2/2015

Robots evolve into self-reliant team workers

Researchers at TUT have launched an exciting new project to develop a work site where multiple robots and autonomous machines work side by side without any direct human involvement.

Researchers from four departments across TUT have joined forces in an ambitious project titled ”Robotics and Intelligent Machines”. Their goal is to create a multi-robot, multi-machine environment where autonomous heavy mobile machines are capable of working in unison and self-diagnosing and resolving problems on their own and with the help of a movable robot platform.

”We want to see what happens when we pool our expertise on factory robotics, heavy mobile machines, flying drones, computer vision and machine learning. Will we be able to build an automatic robot-populated work site where robots can even repair one another?,” muses Joni Kämäräinen, Professor in the Department of Signal Processing.

Working together for a common goal

Robotics and Intelligent Machines

  • The first research project at TUT to receive TUT Flagship status.
  • The goal is to develop a multi-robot, multi-machine environment with autonomous machines working together.
  • Partners: the Departments of Intelligent Hydraulics and Automation, Mechanical Engineering and Industrial Systems, Signal Processing, and Automation Science and Engineering at TUT.
  • The project is headed by Professor Risto Ritala of the Department of Automation Science and Engineering
  • An important partner is the VTT Technical Research Centre of Finland, with which TUT develops its research activities in the field of robotics.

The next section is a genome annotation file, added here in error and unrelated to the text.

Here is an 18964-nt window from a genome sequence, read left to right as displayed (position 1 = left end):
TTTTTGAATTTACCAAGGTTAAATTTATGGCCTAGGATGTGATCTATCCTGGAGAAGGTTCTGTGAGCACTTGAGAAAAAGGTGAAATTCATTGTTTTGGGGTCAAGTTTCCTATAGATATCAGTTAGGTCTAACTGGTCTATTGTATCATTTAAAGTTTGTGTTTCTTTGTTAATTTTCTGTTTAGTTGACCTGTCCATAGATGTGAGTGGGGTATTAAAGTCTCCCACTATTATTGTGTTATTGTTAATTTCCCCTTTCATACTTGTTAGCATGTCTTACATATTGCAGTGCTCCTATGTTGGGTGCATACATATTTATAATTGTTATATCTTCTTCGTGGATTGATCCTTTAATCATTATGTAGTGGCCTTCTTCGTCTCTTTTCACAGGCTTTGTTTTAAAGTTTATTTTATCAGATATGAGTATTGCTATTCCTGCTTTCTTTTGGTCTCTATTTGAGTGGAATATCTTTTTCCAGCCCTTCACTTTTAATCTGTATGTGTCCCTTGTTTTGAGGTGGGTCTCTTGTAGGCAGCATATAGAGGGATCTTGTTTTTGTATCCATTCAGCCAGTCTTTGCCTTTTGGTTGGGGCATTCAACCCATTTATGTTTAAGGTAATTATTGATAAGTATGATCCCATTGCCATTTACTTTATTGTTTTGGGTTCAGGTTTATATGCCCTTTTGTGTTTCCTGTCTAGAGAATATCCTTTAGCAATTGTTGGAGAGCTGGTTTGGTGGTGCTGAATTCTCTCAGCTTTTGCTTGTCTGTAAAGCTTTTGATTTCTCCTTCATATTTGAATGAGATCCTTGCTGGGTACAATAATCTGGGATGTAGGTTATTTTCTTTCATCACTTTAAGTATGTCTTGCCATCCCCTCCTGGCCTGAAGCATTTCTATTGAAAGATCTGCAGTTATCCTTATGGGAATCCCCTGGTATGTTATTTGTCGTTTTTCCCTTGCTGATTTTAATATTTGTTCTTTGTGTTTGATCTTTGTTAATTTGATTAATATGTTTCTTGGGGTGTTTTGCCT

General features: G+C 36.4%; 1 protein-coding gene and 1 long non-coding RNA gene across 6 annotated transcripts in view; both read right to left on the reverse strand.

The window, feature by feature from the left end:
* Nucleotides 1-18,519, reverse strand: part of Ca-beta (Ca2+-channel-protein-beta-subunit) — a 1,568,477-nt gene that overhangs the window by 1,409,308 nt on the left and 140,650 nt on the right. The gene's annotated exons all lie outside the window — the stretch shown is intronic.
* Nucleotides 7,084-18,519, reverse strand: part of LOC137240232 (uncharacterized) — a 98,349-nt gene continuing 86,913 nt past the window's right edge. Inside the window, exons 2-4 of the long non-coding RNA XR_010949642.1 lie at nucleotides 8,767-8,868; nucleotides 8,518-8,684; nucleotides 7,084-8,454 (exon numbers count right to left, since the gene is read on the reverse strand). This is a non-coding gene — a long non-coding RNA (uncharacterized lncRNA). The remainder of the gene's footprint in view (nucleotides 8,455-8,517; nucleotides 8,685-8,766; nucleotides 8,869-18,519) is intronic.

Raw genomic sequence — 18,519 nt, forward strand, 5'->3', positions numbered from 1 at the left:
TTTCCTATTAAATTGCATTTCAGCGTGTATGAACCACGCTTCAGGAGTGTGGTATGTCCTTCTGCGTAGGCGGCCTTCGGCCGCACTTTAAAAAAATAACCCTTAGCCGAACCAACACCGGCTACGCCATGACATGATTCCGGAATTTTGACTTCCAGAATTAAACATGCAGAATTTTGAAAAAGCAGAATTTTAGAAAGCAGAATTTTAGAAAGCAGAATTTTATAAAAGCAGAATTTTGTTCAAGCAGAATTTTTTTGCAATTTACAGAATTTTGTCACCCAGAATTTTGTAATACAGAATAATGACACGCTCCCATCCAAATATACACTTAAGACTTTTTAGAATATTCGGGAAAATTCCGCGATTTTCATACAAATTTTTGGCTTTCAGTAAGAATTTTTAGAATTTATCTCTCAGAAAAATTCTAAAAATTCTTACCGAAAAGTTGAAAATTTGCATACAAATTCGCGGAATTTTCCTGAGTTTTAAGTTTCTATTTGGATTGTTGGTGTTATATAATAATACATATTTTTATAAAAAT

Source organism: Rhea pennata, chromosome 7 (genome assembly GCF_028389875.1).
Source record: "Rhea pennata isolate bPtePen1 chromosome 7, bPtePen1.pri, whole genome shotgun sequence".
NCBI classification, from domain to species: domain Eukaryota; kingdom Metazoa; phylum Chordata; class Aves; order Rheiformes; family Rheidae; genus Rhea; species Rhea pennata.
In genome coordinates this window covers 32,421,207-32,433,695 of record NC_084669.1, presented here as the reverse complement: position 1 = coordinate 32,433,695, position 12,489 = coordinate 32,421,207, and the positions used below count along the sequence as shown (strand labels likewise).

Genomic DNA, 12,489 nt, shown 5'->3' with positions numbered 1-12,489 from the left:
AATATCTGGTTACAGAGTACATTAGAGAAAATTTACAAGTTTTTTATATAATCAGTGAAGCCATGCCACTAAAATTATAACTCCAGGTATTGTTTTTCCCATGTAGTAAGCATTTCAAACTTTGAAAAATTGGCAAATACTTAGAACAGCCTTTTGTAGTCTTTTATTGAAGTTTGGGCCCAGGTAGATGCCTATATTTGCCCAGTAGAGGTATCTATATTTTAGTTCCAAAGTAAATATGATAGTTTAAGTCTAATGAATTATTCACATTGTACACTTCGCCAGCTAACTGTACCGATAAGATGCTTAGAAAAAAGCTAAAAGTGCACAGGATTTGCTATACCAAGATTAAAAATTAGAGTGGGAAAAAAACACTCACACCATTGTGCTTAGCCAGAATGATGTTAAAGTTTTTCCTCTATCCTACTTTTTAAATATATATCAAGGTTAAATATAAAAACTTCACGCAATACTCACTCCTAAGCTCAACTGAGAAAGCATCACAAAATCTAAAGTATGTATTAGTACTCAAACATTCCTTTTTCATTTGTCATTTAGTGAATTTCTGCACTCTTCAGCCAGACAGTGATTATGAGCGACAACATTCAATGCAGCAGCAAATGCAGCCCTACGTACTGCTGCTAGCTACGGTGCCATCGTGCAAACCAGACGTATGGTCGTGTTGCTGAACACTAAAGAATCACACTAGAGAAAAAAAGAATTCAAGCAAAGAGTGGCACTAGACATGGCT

• The project is sponsored by the Academy of Finland and Tampere University of Technology
 

Tampere University of Technology is building a stronger profile in robotics research and education with a special focus on heavy-duty robotic machines, as demonstrated by the TUT Flagship status awarded to the project. Robotics has tremendous growth potential, albeit that research in this field is extremely challenging and expensive.

The University has a proud history of developing factory automation and heavy machines.

”TUT ranks well above all the other universities in Finland in terms of the quality of research in heavy industrial robotics. Only a few research centres elsewhere in Europe are carrying out research of equal calibre in this area. Now we’re drawing together our robotics expertise that has been scattered across several departments and joining forces to achieve a common goal.”

Research results transferred to industry

The project partners are also engaged in close collaboration with leading companies in the field.

”The project has generated a great deal of interest among companies operating in Finland, especially those that have a long-standing tradition of collaborating with TUT, such as Sandvik, Cargotec, John Deere, Metso Minerals, Valtra and Valmet,” Kämäräinen lists.

”In a way, our project was initiated partly in response to all the robocar projects currently underway in the automotive industry and partly in defence of heavy industry in an era where consumer products attract the lion’s share of media attention.”

What makes the collaboration easier is the fact that a sizeable percentage of the R&D and management personnel in the partner companies have graduated from TUT.

”Projects like this are an ideal platform for cultivating alumni relations. They reflect the long-term commitment of TUT and our partners to work together towards a brighter future. U.S. universities have been forerunners in collaborating with industry through companies owned and led by their alumni, but similar partnerships have been less common in Finland,” Kämäräinen says.

Text: Sanna Schildt
Video: Robotics and Intelligent Machines project

 
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